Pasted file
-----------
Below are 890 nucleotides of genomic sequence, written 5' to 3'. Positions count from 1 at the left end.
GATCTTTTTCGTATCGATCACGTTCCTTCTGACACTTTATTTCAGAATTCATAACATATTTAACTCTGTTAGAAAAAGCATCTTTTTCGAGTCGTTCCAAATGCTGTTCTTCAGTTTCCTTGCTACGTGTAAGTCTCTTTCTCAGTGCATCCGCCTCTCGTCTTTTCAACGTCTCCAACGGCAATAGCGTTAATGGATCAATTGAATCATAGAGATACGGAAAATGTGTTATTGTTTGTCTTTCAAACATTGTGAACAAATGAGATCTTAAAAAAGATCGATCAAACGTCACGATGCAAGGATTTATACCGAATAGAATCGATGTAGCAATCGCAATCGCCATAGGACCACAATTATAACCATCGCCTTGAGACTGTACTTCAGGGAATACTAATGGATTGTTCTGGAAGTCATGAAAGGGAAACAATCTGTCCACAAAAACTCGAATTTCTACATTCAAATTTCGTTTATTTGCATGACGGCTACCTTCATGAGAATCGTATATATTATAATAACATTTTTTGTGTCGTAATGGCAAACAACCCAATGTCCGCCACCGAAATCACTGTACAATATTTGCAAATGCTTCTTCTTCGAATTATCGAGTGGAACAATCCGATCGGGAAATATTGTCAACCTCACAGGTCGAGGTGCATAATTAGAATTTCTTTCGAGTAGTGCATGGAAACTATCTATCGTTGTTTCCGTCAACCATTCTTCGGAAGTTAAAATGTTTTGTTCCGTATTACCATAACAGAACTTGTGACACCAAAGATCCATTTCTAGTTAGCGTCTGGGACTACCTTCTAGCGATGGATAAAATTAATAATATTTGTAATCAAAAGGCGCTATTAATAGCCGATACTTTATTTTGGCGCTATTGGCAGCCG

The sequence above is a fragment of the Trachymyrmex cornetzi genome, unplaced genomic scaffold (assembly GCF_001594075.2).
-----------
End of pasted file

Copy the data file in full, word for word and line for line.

Below are 890 nucleotides of genomic sequence, written 5' to 3'. Positions count from 1 at the left end.
GATCTTTTTCGTATCGATCACGTTCCTTCTGACACTTTATTTCAGAATTCATAACATATTTAACTCTGTTAGAAAAAGCATCTTTTTCGAGTCGTTCCAAATGCTGTTCTTCAGTTTCCTTGCTACGTGTAAGTCTCTTTCTCAGTGCATCCGCCTCTCGTCTTTTCAACGTCTCCAACGGCAATAGCGTTAATGGATCAATTGAATCATAGAGATACGGAAAATGTGTTATTGTTTGTCTTTCAAACATTGTGAACAAATGAGATCTTAAAAAAGATCGATCAAACGTCACGATGCAAGGATTTATACCGAATAGAATCGATGTAGCAATCGCAATCGCCATAGGACCACAATTATAACCATCGCCTTGAGACTGTACTTCAGGGAATACTAATGGATTGTTCTGGAAGTCATGAAAGGGAAACAATCTGTCCACAAAAACTCGAATTTCTACATTCAAATTTCGTTTATTTGCATGACGGCTACCTTCATGAGAATCGTATATATTATAATAACATTTTTTGTGTCGTAATGGCAAACAACCCAATGTCCGCCACCGAAATCACTGTACAATATTTGCAAATGCTTCTTCTTCGAATTATCGAGTGGAACAATCCGATCGGGAAATATTGTCAACCTCACAGGTCGAGGTGCATAATTAGAATTTCTTTCGAGTAGTGCATGGAAACTATCTATCGTTGTTTCCGTCAACCATTCTTCGGAAGTTAAAATGTTTTGTTCCGTATTACCATAACAGAACTTGTGACACCAAAGATCCATTTCTAGTTAGCGTCTGGGACTACCTTCTAGCGATGGATAAAATTAATAATATTTGTAATCAAAAGGCGCTATTAATAGCCGATACTTTATTTTGGCGCTATTGGCAGCCG

The sequence above is a fragment of the Trachymyrmex cornetzi genome, unplaced genomic scaffold (assembly GCF_001594075.2).